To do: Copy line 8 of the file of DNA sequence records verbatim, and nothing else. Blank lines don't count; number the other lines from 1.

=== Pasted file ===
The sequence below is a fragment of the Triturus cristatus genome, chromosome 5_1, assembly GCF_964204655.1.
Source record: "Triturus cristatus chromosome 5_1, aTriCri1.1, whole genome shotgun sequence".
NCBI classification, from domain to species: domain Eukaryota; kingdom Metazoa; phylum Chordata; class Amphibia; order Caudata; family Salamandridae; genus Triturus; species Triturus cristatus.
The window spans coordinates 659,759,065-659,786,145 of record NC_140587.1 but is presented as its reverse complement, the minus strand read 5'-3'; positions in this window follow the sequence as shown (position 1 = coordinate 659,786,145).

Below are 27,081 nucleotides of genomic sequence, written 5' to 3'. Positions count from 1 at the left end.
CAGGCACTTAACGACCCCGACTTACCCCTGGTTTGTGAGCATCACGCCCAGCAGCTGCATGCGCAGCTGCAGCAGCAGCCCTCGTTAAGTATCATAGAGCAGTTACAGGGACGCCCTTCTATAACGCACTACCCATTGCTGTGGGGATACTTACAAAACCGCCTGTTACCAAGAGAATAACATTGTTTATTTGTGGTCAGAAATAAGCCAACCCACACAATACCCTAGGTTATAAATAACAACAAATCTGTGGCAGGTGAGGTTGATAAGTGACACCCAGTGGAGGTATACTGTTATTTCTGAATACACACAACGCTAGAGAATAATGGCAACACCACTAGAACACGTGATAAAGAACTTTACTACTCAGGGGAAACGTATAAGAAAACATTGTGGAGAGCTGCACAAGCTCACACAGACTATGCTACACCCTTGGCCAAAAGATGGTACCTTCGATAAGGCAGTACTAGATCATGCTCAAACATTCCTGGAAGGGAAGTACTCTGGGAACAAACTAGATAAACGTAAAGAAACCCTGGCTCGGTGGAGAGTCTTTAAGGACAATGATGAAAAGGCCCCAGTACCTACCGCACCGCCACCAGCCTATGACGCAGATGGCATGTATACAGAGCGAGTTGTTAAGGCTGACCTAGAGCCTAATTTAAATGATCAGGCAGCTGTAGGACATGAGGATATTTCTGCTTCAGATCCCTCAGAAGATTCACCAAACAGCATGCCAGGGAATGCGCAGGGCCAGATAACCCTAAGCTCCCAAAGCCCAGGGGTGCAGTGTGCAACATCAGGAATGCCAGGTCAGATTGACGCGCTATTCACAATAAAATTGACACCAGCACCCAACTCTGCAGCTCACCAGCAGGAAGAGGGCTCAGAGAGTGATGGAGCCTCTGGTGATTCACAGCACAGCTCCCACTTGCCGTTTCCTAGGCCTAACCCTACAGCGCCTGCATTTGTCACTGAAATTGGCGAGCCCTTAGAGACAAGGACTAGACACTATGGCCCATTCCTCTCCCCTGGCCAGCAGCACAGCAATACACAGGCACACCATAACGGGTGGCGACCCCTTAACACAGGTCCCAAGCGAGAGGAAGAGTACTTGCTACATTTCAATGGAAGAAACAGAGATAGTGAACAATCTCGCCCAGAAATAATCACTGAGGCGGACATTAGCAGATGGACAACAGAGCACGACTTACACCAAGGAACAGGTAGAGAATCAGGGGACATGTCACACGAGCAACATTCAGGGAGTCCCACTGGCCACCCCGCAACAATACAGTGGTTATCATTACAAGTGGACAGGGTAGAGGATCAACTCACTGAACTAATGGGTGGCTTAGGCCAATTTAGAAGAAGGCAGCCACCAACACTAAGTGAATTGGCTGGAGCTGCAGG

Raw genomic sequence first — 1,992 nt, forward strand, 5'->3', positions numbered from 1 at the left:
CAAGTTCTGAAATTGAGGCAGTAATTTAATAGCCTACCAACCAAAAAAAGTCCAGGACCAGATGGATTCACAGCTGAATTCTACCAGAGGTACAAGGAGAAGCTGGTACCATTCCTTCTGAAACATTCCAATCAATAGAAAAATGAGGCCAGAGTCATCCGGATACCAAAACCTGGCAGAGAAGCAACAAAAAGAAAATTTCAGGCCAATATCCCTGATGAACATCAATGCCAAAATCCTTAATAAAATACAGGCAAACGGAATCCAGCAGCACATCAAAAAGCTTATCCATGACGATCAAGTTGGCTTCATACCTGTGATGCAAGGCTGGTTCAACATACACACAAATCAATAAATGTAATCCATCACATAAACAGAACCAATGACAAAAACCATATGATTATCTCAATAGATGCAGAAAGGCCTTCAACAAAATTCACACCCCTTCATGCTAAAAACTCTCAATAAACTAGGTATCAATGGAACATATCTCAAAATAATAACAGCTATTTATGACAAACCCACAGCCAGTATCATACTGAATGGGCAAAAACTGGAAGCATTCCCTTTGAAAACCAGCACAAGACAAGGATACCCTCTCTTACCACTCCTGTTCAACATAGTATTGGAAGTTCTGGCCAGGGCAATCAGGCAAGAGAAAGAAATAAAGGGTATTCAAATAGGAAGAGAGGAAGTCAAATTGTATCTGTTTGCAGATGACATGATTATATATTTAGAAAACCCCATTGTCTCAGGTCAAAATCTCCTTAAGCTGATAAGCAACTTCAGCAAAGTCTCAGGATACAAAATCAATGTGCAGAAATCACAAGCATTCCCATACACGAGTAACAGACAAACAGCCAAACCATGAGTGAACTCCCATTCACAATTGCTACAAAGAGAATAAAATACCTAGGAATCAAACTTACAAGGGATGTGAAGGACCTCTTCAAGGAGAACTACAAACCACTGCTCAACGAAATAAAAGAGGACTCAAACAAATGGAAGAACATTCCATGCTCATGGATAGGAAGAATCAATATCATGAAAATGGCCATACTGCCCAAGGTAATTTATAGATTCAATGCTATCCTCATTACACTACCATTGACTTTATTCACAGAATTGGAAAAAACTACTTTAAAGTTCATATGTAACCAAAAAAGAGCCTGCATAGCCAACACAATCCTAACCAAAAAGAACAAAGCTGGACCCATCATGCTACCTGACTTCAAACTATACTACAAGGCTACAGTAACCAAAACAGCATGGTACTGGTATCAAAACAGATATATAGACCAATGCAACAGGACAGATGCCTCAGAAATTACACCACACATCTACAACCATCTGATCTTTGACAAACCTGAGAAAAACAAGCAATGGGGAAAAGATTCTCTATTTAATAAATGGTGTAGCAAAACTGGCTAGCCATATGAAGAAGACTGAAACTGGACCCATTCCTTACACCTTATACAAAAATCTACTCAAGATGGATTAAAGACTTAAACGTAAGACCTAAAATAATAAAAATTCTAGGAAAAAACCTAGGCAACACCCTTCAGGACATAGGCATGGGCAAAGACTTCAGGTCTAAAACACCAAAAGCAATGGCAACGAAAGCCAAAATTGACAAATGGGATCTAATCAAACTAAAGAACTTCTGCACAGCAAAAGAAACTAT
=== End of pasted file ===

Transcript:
CAAGTTCTGAAATTGAGGCAGTAATTTAATAGCCTACCAACCAAAAAAAGTCCAGGACCAGATGGATTCACAGCTGAATTCTACCAGAGGTACAAGGAGAAGCTGGTACCATTCCTTCTGAAACATTCCAATCAATAGAAAAATGAGGCCAGAGTCATCCGGATACCAAAACCTGGCAGAGAAGCAACAAAAAGAAAATTTCAGGCCAATATCCCTGATGAACATCAATGCCAAAATCCTTAATAAAATACAGGCAAACGGAATCCAGCAGCACATCAAAAAGCTTATCCATGACGATCAAGTTGGCTTCATACCTGTGATGCAAGGCTGGTTCAACATACACACAAATCAATAAATGTAATCCATCACATAAACAGAACCAATGACAAAAACCATATGATTATCTCAATAGATGCAGAAAGGCCTTCAACAAAATTCACACCCCTTCATGCTAAAAACTCTCAATAAACTAGGTATCAATGGAACATATCTCAAAATAATAACAGCTATTTATGACAAACCCACAGCCAGTATCATACTGAATGGGCAAAAACTGGAAGCATTCCCTTTGAAAACCAGCACAAGACAAGGATACCCTCTCTTACCACTCCTGTTCAACATAGTATTGGAAGTTCTGGCCAGGGCAATCAGGCAAGAGAAAGAAATAAAGGGTATTCAAATAGGAAGAGAGGAAGTCAAATTGTATCTGTTTGCAGATGACATGATTATATATTTAGAAAACCCCATTGTCTCAGGTCAAAATCTCCTTAAGCTGATAAGCAACTTCAGCAAAGTCTCAGGATACAAAATCAATGTGCAGAAATCACAAGCATTCCCATACACGAGTAACAGACAAACAGCCAAACCATGAGTGAACTCCCATTCACAATTGCTACAAAGAGAATAAAATACCTAGGAATCAAACTTACAAGGGATGTGAAGGACCTCTTCAAGGAGAACTACAAACCACTGCTCAACGAAATAAAAGAGGACTCAAACAAATGGAAGAACATTCCATGCTCATGGATAGGAAGAATCAATATCATGAAAATGGCCATACTGCCCAAGGTAATTTATAGATTCAATGCTATCCTCATTACACTACCATTGACTTTATTCACAGAATTGGAAAAAACTACTTTAAAGTTCATATGTAACCAAAAAAGAGCCTGCATAGCCAACACAATCCTAACCAAAAAGAACAAAGCTGGACCCATCATGCTACCTGACTTCAAACTATACTACAAGGCTACAGTAACCAAAACAGCATGGTACTGGTATCAAAACAGATATATAGACCAATGCAACAGGACAGATGCCTCAGAAATTACACCACACATCTACAACCATCTGATCTTTGACAAACCTGAGAAAAACAAGCAATGGGGAAAAGATTCTCTATTTAATAAATGGTGTAGCAAAACTGGCTAGCCATATGAAGAAGACTGAAACTGGACCCATTCCTTACACCTTATACAAAAATCTACTCAAGATGGATTAAAGACTTAAACGTAAGACCTAAAATAATAAAAATTCTAGGAAAAAACCTAGGCAACACCCTTCAGGACATAGGCATGGGCAAAGACTTCAGGTCTAAAACACCAAAAGCAATGGCAACGAAAGCCAAAATTGACAAATGGGATCTAATCAAACTAAAGAACTTCTGCACAGCAAAAGAAACTAT